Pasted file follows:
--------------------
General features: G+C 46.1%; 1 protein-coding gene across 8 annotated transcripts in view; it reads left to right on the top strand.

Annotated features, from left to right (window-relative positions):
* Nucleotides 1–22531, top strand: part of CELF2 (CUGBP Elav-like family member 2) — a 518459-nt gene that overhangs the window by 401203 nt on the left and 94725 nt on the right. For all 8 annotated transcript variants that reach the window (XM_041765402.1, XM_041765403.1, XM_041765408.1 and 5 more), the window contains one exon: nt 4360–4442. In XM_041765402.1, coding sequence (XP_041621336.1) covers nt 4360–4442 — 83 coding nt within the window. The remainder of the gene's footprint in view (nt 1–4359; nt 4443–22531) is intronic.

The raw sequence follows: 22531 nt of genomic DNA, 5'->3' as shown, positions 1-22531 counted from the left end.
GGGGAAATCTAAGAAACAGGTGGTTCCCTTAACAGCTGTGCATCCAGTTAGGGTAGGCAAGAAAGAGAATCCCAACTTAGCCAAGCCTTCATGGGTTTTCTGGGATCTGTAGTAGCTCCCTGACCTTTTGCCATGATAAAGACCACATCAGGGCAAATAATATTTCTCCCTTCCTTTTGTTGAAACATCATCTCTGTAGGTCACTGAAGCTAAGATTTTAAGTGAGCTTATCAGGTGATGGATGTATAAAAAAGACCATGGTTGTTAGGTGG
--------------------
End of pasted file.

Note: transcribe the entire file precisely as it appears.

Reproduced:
General features: G+C 46.1%; 1 protein-coding gene across 8 annotated transcripts in view; it reads left to right on the top strand.

Annotated features, from left to right (window-relative positions):
* Nucleotides 1–22531, top strand: part of CELF2 (CUGBP Elav-like family member 2) — a 518459-nt gene that overhangs the window by 401203 nt on the left and 94725 nt on the right. For all 8 annotated transcript variants that reach the window (XM_041765402.1, XM_041765403.1, XM_041765408.1 and 5 more), the window contains one exon: nt 4360–4442. In XM_041765402.1, coding sequence (XP_041621336.1) covers nt 4360–4442 — 83 coding nt within the window. The remainder of the gene's footprint in view (nt 1–4359; nt 4443–22531) is intronic.

The raw sequence follows: 22531 nt of genomic DNA, 5'->3' as shown, positions 1-22531 counted from the left end.
GGGGAAATCTAAGAAACAGGTGGTTCCCTTAACAGCTGTGCATCCAGTTAGGGTAGGCAAGAAAGAGAATCCCAACTTAGCCAAGCCTTCATGGGTTTTCTGGGATCTGTAGTAGCTCCCTGACCTTTTGCCATGATAAAGACCACATCAGGGCAAATAATATTTCTCCCTTCCTTTTGTTGAAACATCATCTCTGTAGGTCACTGAAGCTAAGATTTTAAGTGAGCTTATCAGGTGATGGATGTATAAAAAAGACCATGGTTGTTAGGTGG